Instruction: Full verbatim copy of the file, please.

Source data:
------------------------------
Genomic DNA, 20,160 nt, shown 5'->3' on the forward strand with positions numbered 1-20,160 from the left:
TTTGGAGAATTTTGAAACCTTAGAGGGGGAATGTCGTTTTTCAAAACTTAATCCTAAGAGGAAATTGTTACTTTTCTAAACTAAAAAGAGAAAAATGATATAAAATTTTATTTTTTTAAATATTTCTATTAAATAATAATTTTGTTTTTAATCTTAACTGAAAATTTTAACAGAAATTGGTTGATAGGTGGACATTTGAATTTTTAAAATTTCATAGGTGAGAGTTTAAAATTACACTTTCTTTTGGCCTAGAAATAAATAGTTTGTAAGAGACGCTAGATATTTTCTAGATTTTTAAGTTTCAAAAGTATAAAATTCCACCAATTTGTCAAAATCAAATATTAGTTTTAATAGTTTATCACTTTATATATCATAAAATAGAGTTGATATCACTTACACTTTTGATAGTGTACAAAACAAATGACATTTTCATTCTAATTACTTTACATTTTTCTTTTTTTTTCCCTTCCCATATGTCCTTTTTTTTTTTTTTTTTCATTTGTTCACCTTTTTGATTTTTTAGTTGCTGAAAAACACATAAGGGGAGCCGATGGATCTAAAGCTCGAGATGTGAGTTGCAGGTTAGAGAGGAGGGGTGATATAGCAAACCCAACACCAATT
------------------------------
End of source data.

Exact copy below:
Genomic DNA, 20,160 nt, shown 5'->3' on the forward strand with positions numbered 1-20,160 from the left:
TTTGGAGAATTTTGAAACCTTAGAGGGGGAATGTCGTTTTTCAAAACTTAATCCTAAGAGGAAATTGTTACTTTTCTAAACTAAAAAGAGAAAAATGATATAAAATTTTATTTTTTTAAATATTTCTATTAAATAATAATTTTGTTTTTAATCTTAACTGAAAATTTTAACAGAAATTGGTTGATAGGTGGACATTTGAATTTTTAAAATTTCATAGGTGAGAGTTTAAAATTACACTTTCTTTTGGCCTAGAAATAAATAGTTTGTAAGAGACGCTAGATATTTTCTAGATTTTTAAGTTTCAAAAGTATAAAATTCCACCAATTTGTCAAAATCAAATATTAGTTTTAATAGTTTATCACTTTATATATCATAAAATAGAGTTGATATCACTTACACTTTTGATAGTGTACAAAACAAATGACATTTTCATTCTAATTACTTTACATTTTTCTTTTTTTTTCCCTTCCCATATGTCCTTTTTTTTTTTTTTTTTCATTTGTTCACCTTTTTGATTTTTTAGTTGCTGAAAAACACATAAGGGGAGCCGATGGATCTAAAGCTCGAGATGTGAGTTGCAGGTTAGAGAGGAGGGGTGATATAGCAAACCCAACACCAATT